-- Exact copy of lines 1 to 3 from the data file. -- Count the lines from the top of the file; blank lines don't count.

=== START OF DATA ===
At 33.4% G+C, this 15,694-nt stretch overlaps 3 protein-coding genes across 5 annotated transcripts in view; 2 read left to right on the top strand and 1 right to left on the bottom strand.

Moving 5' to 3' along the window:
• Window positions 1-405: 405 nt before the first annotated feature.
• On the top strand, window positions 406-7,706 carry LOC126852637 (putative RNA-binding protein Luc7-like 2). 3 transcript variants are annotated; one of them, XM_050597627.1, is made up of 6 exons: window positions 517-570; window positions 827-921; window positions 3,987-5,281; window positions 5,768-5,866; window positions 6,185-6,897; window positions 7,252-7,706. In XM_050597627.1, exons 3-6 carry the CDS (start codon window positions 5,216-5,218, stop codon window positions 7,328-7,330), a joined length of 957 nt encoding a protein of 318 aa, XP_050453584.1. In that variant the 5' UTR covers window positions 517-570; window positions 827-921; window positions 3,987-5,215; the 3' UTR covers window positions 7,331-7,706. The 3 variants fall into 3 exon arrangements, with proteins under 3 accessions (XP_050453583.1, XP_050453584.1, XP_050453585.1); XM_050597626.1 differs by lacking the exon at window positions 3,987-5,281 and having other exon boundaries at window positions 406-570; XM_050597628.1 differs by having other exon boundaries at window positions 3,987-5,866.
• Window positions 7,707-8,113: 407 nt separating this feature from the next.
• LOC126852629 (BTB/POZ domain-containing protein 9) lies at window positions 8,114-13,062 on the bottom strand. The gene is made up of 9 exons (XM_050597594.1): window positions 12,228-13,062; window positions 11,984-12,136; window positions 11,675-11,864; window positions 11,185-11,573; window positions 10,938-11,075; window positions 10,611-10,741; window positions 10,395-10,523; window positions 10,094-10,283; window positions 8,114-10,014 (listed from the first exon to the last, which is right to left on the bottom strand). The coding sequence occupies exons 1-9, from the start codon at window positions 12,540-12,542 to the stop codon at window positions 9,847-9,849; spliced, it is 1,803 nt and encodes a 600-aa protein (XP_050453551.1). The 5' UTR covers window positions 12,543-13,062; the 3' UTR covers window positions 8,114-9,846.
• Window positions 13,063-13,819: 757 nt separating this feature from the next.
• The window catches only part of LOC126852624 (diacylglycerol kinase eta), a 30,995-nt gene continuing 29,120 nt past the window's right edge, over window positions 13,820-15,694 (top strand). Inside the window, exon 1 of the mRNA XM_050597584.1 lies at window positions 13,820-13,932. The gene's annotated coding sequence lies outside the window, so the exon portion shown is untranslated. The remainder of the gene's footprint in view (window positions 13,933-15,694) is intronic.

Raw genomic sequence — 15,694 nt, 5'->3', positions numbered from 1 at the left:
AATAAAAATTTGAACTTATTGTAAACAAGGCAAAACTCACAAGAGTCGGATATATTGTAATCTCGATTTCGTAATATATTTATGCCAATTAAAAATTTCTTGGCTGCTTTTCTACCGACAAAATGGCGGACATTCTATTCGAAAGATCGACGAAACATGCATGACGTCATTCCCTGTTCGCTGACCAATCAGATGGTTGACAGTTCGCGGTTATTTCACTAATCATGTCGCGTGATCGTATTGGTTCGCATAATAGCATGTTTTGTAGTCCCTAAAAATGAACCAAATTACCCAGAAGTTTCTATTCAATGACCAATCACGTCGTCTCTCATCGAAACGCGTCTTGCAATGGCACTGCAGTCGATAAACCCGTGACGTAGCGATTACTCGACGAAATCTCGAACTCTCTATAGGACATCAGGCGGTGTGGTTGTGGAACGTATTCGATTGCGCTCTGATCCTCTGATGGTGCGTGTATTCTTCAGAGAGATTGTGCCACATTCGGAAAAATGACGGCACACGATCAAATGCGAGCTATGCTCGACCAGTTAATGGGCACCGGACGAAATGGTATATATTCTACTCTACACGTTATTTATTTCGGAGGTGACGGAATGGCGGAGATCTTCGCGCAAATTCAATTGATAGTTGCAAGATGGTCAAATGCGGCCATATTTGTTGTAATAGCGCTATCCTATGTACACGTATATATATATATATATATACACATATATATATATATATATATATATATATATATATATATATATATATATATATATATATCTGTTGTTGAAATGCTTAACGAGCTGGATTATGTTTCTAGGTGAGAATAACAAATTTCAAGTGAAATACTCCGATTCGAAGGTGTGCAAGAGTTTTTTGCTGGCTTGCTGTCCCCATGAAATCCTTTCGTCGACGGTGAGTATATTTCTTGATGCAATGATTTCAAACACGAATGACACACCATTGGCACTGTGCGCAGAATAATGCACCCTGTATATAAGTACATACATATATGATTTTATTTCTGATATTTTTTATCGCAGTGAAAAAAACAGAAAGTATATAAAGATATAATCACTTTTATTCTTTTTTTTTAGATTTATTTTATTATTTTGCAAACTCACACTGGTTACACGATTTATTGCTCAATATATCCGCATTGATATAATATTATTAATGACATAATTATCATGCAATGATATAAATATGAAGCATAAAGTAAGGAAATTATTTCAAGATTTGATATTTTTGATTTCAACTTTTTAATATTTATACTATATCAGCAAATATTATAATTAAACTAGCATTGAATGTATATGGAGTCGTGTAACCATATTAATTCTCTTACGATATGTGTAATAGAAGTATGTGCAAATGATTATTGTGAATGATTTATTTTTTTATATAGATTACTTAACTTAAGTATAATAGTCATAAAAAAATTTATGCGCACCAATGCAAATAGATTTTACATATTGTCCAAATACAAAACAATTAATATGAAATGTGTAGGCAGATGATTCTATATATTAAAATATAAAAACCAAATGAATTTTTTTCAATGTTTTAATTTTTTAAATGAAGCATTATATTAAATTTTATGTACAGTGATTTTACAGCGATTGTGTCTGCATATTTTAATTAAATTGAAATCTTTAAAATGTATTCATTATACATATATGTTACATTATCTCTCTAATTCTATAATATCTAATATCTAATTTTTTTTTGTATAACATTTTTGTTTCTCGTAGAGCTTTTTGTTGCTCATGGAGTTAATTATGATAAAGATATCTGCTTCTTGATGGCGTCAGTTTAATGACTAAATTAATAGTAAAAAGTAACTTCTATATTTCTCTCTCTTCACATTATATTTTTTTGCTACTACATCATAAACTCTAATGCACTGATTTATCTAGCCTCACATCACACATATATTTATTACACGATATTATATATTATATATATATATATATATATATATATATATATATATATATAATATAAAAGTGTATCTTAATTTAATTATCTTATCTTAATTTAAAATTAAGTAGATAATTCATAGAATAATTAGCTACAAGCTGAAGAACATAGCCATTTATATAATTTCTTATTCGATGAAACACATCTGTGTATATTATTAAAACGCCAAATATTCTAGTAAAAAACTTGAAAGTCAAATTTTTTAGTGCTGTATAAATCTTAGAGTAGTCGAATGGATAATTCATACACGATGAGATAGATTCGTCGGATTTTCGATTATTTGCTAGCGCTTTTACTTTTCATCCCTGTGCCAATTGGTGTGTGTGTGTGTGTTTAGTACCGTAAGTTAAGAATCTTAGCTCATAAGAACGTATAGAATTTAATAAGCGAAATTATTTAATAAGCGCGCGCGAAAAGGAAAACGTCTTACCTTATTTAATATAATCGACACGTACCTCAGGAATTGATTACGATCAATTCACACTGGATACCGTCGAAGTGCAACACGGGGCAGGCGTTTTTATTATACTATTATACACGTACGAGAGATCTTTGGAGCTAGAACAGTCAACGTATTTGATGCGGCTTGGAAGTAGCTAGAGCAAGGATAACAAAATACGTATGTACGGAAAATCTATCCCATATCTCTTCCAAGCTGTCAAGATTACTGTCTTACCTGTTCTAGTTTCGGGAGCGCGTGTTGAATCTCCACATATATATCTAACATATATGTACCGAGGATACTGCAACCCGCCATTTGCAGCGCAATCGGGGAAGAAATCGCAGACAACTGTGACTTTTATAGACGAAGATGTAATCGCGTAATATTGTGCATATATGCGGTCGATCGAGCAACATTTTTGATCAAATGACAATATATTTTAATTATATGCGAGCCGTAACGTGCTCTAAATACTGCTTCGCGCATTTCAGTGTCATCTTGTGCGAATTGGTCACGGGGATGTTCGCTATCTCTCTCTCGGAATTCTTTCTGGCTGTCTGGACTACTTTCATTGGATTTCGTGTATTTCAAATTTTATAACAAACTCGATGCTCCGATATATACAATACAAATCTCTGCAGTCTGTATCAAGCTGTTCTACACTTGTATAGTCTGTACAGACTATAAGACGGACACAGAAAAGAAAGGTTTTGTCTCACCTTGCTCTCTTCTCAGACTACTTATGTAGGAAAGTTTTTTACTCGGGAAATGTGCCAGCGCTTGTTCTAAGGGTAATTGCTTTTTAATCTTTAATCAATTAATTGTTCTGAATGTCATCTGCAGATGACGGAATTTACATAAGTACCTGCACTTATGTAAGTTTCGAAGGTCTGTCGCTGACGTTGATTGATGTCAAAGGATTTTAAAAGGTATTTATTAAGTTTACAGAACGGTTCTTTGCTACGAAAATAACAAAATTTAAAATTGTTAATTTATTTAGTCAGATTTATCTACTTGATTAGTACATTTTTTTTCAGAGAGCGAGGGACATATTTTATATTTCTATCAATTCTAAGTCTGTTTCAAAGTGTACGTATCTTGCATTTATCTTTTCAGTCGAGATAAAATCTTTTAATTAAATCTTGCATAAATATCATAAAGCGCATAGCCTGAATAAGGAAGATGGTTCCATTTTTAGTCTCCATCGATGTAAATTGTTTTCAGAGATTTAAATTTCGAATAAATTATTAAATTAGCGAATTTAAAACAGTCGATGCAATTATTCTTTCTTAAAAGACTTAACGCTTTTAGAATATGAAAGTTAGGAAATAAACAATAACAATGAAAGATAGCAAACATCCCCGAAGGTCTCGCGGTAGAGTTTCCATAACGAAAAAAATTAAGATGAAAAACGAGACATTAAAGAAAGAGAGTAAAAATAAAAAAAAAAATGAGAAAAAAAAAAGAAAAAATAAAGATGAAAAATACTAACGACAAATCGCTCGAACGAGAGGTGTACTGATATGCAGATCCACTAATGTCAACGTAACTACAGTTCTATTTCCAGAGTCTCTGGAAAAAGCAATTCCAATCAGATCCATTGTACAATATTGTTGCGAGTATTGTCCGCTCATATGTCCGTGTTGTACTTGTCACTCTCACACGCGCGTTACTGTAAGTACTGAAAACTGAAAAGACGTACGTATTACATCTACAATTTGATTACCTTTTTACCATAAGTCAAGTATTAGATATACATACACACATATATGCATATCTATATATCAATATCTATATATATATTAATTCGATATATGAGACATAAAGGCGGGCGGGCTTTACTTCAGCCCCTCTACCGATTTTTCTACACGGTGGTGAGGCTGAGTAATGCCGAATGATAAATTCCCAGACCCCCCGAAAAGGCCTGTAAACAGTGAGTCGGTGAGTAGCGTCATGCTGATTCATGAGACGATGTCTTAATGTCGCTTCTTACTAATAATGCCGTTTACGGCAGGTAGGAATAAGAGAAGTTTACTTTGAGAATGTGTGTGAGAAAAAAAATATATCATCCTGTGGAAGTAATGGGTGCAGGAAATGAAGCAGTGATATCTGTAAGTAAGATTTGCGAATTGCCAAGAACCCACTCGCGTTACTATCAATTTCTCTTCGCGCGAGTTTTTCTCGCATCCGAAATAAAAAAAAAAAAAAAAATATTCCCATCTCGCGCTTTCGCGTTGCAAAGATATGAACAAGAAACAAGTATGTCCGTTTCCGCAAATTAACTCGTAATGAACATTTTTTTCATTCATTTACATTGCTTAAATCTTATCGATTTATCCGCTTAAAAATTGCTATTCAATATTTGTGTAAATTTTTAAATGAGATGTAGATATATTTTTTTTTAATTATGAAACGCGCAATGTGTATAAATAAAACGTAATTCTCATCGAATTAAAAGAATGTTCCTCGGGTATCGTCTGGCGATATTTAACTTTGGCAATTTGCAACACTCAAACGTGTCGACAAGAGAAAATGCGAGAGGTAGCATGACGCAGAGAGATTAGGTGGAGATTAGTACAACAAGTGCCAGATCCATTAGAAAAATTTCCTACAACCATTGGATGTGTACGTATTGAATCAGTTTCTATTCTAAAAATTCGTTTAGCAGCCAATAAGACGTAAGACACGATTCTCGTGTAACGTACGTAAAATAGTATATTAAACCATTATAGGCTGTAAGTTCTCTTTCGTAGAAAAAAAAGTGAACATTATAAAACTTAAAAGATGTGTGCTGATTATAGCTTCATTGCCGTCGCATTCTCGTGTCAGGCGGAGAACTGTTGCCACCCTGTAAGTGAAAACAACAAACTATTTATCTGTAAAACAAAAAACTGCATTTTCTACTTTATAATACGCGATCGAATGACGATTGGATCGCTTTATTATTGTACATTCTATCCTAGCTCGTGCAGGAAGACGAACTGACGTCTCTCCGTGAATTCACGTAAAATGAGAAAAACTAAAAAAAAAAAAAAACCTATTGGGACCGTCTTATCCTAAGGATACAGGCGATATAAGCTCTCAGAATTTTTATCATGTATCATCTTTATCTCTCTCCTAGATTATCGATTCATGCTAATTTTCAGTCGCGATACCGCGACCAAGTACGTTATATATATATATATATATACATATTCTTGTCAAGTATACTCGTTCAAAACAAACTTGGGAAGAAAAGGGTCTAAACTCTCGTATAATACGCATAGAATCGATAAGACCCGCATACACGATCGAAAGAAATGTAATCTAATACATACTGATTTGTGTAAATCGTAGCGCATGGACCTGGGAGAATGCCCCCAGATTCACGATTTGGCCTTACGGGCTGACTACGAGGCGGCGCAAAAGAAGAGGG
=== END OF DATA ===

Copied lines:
At 33.4% G+C, this 15,694-nt stretch overlaps 3 protein-coding genes across 5 annotated transcripts in view; 2 read left to right on the top strand and 1 right to left on the bottom strand.

Moving 5' to 3' along the window:
• Window positions 1-405: 405 nt before the first annotated feature.